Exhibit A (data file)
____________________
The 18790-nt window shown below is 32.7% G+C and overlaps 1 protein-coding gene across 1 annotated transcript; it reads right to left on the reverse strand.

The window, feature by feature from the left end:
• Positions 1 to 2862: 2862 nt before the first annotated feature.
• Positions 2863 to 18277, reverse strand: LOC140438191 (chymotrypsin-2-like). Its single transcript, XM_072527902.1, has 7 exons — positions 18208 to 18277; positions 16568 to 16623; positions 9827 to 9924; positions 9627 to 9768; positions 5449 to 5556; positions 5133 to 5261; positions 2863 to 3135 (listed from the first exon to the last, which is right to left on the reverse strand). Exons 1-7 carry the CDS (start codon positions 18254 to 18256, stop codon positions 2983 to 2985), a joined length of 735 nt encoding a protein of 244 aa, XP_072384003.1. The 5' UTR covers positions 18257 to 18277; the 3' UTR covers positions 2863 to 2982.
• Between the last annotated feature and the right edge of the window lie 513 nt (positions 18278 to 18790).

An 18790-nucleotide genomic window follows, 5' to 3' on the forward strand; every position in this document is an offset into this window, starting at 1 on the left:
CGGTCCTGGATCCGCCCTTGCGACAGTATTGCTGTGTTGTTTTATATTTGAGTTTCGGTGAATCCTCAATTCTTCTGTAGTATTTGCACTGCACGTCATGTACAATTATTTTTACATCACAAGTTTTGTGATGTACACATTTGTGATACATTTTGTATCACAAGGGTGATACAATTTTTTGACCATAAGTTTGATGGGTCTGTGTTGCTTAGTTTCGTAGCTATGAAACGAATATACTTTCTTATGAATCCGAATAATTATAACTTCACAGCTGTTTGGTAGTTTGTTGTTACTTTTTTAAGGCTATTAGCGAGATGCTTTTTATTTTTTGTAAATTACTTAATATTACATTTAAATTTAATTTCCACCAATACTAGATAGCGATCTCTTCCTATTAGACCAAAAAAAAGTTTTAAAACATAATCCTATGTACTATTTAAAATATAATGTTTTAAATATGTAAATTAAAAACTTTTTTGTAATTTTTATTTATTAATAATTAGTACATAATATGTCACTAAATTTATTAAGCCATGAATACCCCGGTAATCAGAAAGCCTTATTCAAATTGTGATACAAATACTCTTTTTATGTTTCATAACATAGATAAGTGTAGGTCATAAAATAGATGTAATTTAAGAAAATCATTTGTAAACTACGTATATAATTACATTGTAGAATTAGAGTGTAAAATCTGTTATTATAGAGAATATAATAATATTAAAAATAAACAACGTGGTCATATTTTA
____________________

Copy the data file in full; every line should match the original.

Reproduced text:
The 18790-nt window shown below is 32.7% G+C and overlaps 1 protein-coding gene across 1 annotated transcript; it reads right to left on the reverse strand.

The window, feature by feature from the left end:
• Positions 1 to 2862: 2862 nt before the first annotated feature.
• Positions 2863 to 18277, reverse strand: LOC140438191 (chymotrypsin-2-like). Its single transcript, XM_072527902.1, has 7 exons — positions 18208 to 18277; positions 16568 to 16623; positions 9827 to 9924; positions 9627 to 9768; positions 5449 to 5556; positions 5133 to 5261; positions 2863 to 3135 (listed from the first exon to the last, which is right to left on the reverse strand). Exons 1-7 carry the CDS (start codon positions 18254 to 18256, stop codon positions 2983 to 2985), a joined length of 735 nt encoding a protein of 244 aa, XP_072384003.1. The 5' UTR covers positions 18257 to 18277; the 3' UTR covers positions 2863 to 2982.
• Between the last annotated feature and the right edge of the window lie 513 nt (positions 18278 to 18790).

An 18790-nucleotide genomic window follows, 5' to 3' on the forward strand; every position in this document is an offset into this window, starting at 1 on the left:
CGGTCCTGGATCCGCCCTTGCGACAGTATTGCTGTGTTGTTTTATATTTGAGTTTCGGTGAATCCTCAATTCTTCTGTAGTATTTGCACTGCACGTCATGTACAATTATTTTTACATCACAAGTTTTGTGATGTACACATTTGTGATACATTTTGTATCACAAGGGTGATACAATTTTTTGACCATAAGTTTGATGGGTCTGTGTTGCTTAGTTTCGTAGCTATGAAACGAATATACTTTCTTATGAATCCGAATAATTATAACTTCACAGCTGTTTGGTAGTTTGTTGTTACTTTTTTAAGGCTATTAGCGAGATGCTTTTTATTTTTTGTAAATTACTTAATATTACATTTAAATTTAATTTCCACCAATACTAGATAGCGATCTCTTCCTATTAGACCAAAAAAAAGTTTTAAAACATAATCCTATGTACTATTTAAAATATAATGTTTTAAATATGTAAATTAAAAACTTTTTTGTAATTTTTATTTATTAATAATTAGTACATAATATGTCACTAAATTTATTAAGCCATGAATACCCCGGTAATCAGAAAGCCTTATTCAAATTGTGATACAAATACTCTTTTTATGTTTCATAACATAGATAAGTGTAGGTCATAAAATAGATGTAATTTAAGAAAATCATTTGTAAACTACGTATATAATTACATTGTAGAATTAGAGTGTAAAATCTGTTATTATAGAGAATATAATAATATTAAAAATAAACAACGTGGTCATATTTTA